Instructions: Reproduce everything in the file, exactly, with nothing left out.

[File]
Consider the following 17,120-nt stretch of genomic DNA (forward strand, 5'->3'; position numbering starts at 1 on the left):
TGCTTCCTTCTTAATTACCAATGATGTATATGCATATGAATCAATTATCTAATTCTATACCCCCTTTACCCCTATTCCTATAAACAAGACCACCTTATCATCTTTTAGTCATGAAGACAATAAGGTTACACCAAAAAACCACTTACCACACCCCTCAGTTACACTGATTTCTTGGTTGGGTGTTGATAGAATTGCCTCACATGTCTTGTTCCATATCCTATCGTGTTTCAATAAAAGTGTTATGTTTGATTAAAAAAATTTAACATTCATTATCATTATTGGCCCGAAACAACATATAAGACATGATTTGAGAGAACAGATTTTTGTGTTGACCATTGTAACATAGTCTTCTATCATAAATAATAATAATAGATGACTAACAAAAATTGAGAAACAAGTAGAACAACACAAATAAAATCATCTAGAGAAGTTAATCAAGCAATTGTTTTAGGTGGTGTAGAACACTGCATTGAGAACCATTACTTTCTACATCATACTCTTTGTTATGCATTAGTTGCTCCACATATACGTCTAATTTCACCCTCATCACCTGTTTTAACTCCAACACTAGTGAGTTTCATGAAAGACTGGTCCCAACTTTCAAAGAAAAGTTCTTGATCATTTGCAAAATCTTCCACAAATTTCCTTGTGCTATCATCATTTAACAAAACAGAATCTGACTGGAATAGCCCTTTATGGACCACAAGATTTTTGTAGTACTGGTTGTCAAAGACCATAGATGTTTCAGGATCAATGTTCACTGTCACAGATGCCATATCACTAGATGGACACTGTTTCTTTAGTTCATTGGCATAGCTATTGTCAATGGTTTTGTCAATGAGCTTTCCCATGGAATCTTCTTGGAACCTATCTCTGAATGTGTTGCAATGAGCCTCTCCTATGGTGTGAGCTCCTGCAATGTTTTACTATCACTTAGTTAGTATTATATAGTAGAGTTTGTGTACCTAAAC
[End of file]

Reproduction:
Consider the following 17,120-nt stretch of genomic DNA (forward strand, 5'->3'; position numbering starts at 1 on the left):
TGCTTCCTTCTTAATTACCAATGATGTATATGCATATGAATCAATTATCTAATTCTATACCCCCTTTACCCCTATTCCTATAAACAAGACCACCTTATCATCTTTTAGTCATGAAGACAATAAGGTTACACCAAAAAACCACTTACCACACCCCTCAGTTACACTGATTTCTTGGTTGGGTGTTGATAGAATTGCCTCACATGTCTTGTTCCATATCCTATCGTGTTTCAATAAAAGTGTTATGTTTGATTAAAAAAATTTAACATTCATTATCATTATTGGCCCGAAACAACATATAAGACATGATTTGAGAGAACAGATTTTTGTGTTGACCATTGTAACATAGTCTTCTATCATAAATAATAATAATAGATGACTAACAAAAATTGAGAAACAAGTAGAACAACACAAATAAAATCATCTAGAGAAGTTAATCAAGCAATTGTTTTAGGTGGTGTAGAACACTGCATTGAGAACCATTACTTTCTACATCATACTCTTTGTTATGCATTAGTTGCTCCACATATACGTCTAATTTCACCCTCATCACCTGTTTTAACTCCAACACTAGTGAGTTTCATGAAAGACTGGTCCCAACTTTCAAAGAAAAGTTCTTGATCATTTGCAAAATCTTCCACAAATTTCCTTGTGCTATCATCATTTAACAAAACAGAATCTGACTGGAATAGCCCTTTATGGACCACAAGATTTTTGTAGTACTGGTTGTCAAAGACCATAGATGTTTCAGGATCAATGTTCACTGTCACAGATGCCATATCACTAGATGGACACTGTTTCTTTAGTTCATTGGCATAGCTATTGTCAATGGTTTTGTCAATGAGCTTTCCCATGGAATCTTCTTGGAACCTATCTCTGAATGTGTTGCAATGAGCCTCTCCTATGGTGTGAGCTCCTGCAATGTTTTACTATCACTTAGTTAGTATTATATAGTAGAGTTTGTGTACCTAAAC